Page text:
Thursday, February 06, 2014

But how are we expected to "eat fresh" without it?

Well, I've always thought their bread was poor in comparison to Jimmy John's or Quiznos for some reason...maybe this explains it...or not.

Subway announced this week that eventually it will stop using azodicarbonamide — a chemical used in yoga mats and shoe rubber — as an ingredient in its bread.

But representatives for Subway, which apparently does not use the chemical in its European or Australian markets, would not say when the company would actually effect the changes.

On the other hand, "Five dollar yoga mat" does not have the same ring, nor does it make teenagers giggle.


StonyPillow said...

On the other hand, those mouth-watering treats biurea, semicarbazide, and urethane are all calorie-free.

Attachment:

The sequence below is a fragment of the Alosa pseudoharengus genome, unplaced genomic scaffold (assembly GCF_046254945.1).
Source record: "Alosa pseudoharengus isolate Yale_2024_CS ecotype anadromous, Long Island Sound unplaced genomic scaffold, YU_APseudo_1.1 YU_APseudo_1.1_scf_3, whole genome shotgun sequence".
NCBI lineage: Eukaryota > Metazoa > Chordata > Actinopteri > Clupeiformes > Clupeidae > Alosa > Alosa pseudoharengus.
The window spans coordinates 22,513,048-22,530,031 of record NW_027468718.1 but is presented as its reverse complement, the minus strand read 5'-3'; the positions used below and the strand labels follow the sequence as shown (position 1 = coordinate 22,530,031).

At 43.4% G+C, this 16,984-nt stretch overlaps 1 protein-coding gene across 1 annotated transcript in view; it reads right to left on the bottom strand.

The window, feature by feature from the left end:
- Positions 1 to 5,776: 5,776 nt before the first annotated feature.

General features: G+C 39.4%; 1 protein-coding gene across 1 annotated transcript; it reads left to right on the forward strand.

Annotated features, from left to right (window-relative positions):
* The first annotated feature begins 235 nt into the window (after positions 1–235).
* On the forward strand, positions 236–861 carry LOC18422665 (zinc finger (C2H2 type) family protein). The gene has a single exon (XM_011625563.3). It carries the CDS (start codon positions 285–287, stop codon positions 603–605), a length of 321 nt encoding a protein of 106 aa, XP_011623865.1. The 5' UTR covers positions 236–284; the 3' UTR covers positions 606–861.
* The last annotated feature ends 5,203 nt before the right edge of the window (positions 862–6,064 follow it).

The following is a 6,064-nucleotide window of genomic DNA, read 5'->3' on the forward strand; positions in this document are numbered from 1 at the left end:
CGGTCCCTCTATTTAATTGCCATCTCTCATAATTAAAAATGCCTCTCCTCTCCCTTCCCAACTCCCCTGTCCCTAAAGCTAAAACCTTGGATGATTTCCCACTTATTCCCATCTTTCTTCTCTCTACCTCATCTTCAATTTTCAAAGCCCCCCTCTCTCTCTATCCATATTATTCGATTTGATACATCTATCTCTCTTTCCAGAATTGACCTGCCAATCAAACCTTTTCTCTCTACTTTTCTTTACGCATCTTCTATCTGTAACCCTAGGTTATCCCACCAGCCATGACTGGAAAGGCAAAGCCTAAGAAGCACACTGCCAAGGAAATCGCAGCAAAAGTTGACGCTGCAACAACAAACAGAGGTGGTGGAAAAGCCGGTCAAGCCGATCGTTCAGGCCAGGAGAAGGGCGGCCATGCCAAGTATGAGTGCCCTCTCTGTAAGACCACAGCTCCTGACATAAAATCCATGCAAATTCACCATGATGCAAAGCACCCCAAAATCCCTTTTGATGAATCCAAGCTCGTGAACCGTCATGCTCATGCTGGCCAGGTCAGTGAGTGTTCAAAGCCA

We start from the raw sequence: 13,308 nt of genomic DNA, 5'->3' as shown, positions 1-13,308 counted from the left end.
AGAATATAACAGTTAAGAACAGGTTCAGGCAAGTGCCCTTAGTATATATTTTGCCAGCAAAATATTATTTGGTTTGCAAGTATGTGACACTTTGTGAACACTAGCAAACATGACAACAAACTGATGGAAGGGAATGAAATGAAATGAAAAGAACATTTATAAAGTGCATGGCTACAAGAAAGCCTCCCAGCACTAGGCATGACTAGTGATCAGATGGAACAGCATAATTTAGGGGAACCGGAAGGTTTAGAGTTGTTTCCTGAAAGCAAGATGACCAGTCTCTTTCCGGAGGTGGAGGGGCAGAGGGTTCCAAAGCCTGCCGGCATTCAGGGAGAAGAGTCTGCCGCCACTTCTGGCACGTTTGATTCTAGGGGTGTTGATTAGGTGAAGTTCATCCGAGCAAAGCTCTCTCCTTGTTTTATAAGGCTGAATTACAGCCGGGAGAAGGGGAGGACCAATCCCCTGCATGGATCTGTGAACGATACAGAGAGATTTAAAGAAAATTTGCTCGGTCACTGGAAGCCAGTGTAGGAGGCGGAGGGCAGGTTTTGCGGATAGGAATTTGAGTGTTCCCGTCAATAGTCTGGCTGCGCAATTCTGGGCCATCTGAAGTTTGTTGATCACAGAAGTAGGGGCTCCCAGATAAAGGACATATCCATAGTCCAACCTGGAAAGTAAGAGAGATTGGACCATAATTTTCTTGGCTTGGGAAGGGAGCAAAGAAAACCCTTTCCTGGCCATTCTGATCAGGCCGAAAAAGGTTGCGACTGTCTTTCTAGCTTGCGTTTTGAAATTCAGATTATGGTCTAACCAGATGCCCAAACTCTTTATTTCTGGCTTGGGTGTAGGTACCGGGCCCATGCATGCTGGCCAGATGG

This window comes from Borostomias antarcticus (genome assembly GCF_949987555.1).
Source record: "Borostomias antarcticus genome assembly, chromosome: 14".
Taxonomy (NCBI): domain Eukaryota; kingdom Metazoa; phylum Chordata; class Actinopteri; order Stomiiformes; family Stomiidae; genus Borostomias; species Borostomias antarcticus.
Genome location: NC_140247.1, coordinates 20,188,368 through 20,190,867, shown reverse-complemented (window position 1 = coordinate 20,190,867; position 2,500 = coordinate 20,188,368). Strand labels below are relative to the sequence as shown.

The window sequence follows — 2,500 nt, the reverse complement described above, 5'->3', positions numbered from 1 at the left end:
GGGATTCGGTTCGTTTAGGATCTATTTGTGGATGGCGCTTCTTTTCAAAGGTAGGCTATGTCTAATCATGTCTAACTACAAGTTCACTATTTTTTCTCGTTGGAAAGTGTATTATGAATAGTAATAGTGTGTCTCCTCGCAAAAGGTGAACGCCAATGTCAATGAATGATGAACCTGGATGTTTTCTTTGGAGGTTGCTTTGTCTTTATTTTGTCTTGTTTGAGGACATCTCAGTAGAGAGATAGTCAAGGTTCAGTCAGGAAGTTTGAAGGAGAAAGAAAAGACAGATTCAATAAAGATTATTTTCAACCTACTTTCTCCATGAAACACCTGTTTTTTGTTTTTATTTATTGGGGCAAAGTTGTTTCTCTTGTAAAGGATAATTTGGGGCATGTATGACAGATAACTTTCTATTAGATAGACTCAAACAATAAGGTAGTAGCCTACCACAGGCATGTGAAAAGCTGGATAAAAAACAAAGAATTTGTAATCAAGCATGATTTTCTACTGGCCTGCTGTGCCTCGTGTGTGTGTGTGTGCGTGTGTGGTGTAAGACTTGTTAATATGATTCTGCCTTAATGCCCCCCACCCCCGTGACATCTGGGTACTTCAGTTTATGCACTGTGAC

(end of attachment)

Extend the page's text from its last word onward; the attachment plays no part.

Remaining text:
Yastreblyansky said...

The argument that it's used in yoga mats is a cheap trick--sodium chloride is sprinkled on roadways, too. More important is the fact that azodicarbonimide is harmful (asthma and other respiratory ailments) and banned in the EU and Singapore.

JP said...

Oh my god. I've been saying for years that the bread in Subway smells like plastic. (I cannot eat there because the small that pervades every store is so nasty). I had no idea that it IS, actually, plastic. So disgusting!

kingweasil said...

the boys at work are hooked on the "five dollar foot longs" for lunch I shall let them know posthaste!